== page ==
New Provisional Tax Rules

New Provisional tax rules have come into force for the 2018 income tax year.  The two major changes provide not only a simplification of the provisional tax rules but also opportunities for tax payers to manage their provisional tax liabilities much more effectively.

Change One – Safe Harbour

One of the most significant changes is an increase in the level of income tax threshold for the application of use of money interest applies; this is referred to as the ‘safe harbour’.   Previously the threshold was $50,000 and only applied to individuals, i.e. not Companies or Trusts.

The changes increase the safe harbour from $50,000 to $60,000 of residual income tax or RIT which is the amount of final or terminal tax a taxpayer has for an income tax year.

The RIT is the total amount of tax on taxable income less tax credits such as PAYE, RWT and Imputation Credits.

More significant is the extension of safe harbour to non-individual taxpayers also, meaning that Companies and Trusts can now also benefit from this safe harbour threshold.

One of the key elements of the safe harbour rule is the requirement to pay provisional tax based on standard uplift.  Standard uplift assumes that the amount of RIT that a taxpayer will be required to pay will be slightly higher than the previous year.  It is worked out as 105% of the prior year RIT or 110% of two years prior.
Change Two – Application of use-of-money interest (UOMI)

The second significant change is for those taxpayers who fall outside the $60,000 threshold for safe harbour.  For taxpayers that are not within the safe harbour threshold of $60,000 UOMI will only apply from the third provisional tax payment date so long as they make payments at the first and second dates based on standard uplift.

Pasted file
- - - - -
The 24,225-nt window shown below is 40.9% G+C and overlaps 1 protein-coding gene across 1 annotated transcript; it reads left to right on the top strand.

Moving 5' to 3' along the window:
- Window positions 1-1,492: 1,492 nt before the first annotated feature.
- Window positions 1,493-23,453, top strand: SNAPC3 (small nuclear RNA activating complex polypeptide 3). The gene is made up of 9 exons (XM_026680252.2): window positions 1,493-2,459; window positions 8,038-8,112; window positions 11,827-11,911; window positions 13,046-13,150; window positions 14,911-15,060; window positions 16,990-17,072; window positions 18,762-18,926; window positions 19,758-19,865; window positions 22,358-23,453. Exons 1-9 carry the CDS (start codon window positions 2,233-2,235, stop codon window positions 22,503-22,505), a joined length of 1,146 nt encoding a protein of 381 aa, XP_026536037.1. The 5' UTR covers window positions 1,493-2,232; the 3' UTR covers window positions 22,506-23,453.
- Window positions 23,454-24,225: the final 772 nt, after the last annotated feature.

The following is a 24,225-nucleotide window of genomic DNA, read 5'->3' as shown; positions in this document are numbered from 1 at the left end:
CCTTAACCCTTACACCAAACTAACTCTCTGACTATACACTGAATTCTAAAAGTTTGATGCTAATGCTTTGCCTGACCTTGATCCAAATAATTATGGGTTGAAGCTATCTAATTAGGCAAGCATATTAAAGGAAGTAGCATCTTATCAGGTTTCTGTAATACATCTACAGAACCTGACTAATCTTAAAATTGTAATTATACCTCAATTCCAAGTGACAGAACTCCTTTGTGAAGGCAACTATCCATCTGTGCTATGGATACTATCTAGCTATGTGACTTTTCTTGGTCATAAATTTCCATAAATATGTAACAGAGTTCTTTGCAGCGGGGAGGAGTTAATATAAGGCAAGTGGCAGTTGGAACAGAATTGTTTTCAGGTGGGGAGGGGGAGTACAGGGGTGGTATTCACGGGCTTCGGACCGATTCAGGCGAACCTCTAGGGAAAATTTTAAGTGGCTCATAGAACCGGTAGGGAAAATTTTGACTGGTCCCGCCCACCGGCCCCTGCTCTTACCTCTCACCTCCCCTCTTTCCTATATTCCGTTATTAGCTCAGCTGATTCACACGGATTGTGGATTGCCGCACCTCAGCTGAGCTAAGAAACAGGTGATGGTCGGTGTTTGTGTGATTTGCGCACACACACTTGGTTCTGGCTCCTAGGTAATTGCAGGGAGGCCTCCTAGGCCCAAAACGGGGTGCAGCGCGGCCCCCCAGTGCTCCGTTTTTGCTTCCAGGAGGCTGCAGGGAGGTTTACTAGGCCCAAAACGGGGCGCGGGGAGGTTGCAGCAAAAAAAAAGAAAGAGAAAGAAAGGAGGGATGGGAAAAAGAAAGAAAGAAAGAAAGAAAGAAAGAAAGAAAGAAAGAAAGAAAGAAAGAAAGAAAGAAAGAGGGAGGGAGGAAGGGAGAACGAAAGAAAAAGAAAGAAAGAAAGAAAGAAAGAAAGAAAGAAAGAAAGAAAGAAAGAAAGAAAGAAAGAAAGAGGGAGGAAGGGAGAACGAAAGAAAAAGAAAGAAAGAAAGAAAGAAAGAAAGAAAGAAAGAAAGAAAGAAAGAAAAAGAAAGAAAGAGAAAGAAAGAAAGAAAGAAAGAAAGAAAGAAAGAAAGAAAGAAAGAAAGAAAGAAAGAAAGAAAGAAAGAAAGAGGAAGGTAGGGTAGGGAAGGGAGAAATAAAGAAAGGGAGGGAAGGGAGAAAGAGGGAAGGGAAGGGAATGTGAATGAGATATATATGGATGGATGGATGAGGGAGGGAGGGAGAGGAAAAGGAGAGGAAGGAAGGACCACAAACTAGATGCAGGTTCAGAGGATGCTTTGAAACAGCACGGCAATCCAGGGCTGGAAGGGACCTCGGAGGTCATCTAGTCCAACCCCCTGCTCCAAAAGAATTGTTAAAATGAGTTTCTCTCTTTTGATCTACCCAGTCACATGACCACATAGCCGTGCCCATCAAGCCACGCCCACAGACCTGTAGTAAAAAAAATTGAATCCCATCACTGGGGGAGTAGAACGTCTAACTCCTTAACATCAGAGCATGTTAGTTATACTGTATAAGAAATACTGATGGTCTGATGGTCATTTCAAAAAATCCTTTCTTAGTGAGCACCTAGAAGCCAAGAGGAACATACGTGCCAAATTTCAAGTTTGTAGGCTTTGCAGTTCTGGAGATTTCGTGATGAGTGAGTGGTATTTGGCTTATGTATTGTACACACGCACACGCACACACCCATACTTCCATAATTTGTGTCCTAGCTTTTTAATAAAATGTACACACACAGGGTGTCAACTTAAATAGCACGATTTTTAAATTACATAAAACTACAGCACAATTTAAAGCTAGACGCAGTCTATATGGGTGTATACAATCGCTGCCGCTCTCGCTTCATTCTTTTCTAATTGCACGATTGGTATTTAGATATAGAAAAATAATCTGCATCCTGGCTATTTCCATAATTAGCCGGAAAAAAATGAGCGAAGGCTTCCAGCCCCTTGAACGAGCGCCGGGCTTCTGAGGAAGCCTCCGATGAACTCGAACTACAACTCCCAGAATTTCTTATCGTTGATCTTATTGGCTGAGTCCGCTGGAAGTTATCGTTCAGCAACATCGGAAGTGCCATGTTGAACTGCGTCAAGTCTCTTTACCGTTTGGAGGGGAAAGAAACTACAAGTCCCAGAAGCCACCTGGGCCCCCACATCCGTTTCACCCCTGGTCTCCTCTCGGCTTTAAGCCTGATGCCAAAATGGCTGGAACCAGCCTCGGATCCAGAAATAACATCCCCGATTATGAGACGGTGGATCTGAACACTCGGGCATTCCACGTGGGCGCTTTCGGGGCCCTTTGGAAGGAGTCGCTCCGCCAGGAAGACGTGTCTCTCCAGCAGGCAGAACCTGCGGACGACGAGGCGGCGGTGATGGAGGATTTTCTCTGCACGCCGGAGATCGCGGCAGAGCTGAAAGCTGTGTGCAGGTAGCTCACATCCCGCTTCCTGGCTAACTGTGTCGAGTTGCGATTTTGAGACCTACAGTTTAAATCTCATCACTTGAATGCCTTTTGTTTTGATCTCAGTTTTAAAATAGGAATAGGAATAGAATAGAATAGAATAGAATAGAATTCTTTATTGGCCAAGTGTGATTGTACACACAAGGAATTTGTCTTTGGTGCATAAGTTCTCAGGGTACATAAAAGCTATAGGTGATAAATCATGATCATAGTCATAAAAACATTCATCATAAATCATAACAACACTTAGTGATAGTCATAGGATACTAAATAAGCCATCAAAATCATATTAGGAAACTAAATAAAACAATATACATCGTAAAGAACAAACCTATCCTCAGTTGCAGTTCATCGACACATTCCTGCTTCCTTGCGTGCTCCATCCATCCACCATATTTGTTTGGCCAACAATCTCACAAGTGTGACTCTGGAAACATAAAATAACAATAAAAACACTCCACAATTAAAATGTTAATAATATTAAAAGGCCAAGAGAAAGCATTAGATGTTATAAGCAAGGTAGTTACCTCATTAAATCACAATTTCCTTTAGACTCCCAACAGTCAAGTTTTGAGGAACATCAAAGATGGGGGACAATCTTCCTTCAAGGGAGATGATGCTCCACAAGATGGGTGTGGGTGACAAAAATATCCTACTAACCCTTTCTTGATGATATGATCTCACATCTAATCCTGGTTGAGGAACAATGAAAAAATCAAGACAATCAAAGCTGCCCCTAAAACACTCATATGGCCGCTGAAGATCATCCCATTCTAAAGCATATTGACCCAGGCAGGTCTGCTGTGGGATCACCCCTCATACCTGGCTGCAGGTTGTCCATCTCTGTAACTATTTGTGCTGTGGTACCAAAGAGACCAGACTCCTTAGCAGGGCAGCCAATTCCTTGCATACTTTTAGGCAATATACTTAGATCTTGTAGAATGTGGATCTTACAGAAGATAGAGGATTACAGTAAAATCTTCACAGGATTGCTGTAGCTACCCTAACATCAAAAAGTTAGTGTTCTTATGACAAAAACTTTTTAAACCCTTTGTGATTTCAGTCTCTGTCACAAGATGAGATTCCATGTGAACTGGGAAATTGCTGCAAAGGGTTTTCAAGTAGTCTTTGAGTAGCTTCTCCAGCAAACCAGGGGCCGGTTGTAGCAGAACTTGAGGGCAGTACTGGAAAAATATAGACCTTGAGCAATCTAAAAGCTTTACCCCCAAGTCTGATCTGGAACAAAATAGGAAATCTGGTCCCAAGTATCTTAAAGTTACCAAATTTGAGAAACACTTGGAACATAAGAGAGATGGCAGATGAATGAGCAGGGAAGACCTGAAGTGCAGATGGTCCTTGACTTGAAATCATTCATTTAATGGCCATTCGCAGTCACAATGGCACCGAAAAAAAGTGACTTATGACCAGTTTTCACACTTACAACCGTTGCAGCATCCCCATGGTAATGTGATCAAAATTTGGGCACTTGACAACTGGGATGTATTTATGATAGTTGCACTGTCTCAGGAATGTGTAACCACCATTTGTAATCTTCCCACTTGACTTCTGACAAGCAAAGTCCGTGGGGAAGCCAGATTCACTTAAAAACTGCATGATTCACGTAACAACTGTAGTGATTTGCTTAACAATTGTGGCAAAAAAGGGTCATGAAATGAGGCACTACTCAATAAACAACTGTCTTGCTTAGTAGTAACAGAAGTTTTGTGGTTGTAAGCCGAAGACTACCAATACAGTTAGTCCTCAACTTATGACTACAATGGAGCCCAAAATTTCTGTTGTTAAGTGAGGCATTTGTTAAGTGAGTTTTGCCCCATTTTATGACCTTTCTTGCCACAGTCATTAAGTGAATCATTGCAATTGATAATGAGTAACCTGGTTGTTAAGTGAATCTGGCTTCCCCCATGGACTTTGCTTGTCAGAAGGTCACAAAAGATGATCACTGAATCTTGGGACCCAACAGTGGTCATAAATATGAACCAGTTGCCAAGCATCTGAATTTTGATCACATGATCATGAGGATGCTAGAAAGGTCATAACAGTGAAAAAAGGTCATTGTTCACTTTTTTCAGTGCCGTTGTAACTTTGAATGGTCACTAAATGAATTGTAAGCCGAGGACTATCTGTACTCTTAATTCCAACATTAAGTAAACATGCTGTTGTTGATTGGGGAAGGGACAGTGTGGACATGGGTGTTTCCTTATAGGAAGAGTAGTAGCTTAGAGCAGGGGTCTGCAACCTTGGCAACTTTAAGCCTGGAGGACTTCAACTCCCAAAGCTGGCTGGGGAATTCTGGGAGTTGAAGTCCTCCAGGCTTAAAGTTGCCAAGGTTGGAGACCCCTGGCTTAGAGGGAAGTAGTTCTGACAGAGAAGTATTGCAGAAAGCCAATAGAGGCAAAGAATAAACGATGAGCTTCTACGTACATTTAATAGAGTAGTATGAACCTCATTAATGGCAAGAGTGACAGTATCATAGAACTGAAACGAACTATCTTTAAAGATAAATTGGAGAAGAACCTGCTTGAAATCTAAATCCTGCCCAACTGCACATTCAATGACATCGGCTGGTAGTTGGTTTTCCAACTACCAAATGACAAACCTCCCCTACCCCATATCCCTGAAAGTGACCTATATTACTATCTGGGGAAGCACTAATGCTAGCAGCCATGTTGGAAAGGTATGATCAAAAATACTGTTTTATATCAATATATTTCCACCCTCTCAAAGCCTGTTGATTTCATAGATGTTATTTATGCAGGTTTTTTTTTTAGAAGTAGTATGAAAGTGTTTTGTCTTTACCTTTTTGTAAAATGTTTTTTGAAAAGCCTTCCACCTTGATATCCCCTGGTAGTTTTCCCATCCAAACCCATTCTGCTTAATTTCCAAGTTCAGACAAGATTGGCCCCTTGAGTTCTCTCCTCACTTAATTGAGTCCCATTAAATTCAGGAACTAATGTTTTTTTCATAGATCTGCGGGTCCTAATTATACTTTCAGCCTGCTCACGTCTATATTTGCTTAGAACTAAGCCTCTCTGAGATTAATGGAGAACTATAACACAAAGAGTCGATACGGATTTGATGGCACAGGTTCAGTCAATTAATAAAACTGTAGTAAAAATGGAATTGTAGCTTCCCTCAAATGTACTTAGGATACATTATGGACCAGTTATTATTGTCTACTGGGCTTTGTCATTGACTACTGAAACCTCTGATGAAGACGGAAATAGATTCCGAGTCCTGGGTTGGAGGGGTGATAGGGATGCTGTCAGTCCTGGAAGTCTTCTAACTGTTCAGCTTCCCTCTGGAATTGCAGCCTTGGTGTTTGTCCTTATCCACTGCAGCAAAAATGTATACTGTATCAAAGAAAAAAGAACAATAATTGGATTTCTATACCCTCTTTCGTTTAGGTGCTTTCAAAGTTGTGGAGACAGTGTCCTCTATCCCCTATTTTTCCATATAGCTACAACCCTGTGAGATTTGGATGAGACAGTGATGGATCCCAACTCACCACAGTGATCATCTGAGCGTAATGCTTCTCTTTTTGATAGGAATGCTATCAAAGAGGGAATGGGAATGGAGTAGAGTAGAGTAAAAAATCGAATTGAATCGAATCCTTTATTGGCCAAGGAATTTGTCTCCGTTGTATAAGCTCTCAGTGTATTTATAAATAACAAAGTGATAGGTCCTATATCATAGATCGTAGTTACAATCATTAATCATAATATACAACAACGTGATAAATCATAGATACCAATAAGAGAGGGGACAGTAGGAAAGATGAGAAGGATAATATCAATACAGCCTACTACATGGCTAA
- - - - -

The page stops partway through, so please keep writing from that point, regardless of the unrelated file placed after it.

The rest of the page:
Practically this means that provisional tax payment one and two should be made based on the standard uplift method with a top up at the third provisional tax date.  As the third provisional tax date falls after the end of the financial year, it is anticipated that tax payers should be able to forecast their total tax liability for the year with a reasonable amount of accuracy and therefore significantly reduce any exposure to UOMI.


These new rules provide a significant opportunity to manage the timing of provisional tax payments for the 2018 year.  This is particularly the case where the 2016 income tax year resulted in losses or only a small amount of profit.  In this situation, by managing the timing for filing the 2017 income tax return, provisional tax can be all but deferred to being paid at the third provisional tax date at the earliest.  If there are significant losses brought forward to the 2017 year it may, in some cases, be possible to defer any tax paid to the terminal tax date which could be as late as April 2019.

Example 1 – 2018 RIT over $60,000

Mr and Mrs Farmer are dairy farming in the Waikato and run an average sized dairy farm through their company Waikato Farmer Ltd.  They hold the shares as follows, one share each personally with the balance held by their Trust, a typical scenario for most.  The company along with Mr and Mrs Farmer all have May balance dates.

Due to the dairy downturn, the 2016 year resulted in a small profit of $15,000 for the company after shareholder salaries.  Minimal shareholder salaries of $14,000 were paid to Mr and Mrs Farmer to utilise the lowest tax rates.

After preparing the financial statements in June for the year ended 31 May 2017, there has been a slight improvement with a profit before shareholder salaries of $120,000.  It is decided to declare shareholder salaries of $48,000 to each shareholder leaving profit in the company of $24,000.  The 2017 income tax returns for Mr and Mrs Farmer and the company have not yet been filed.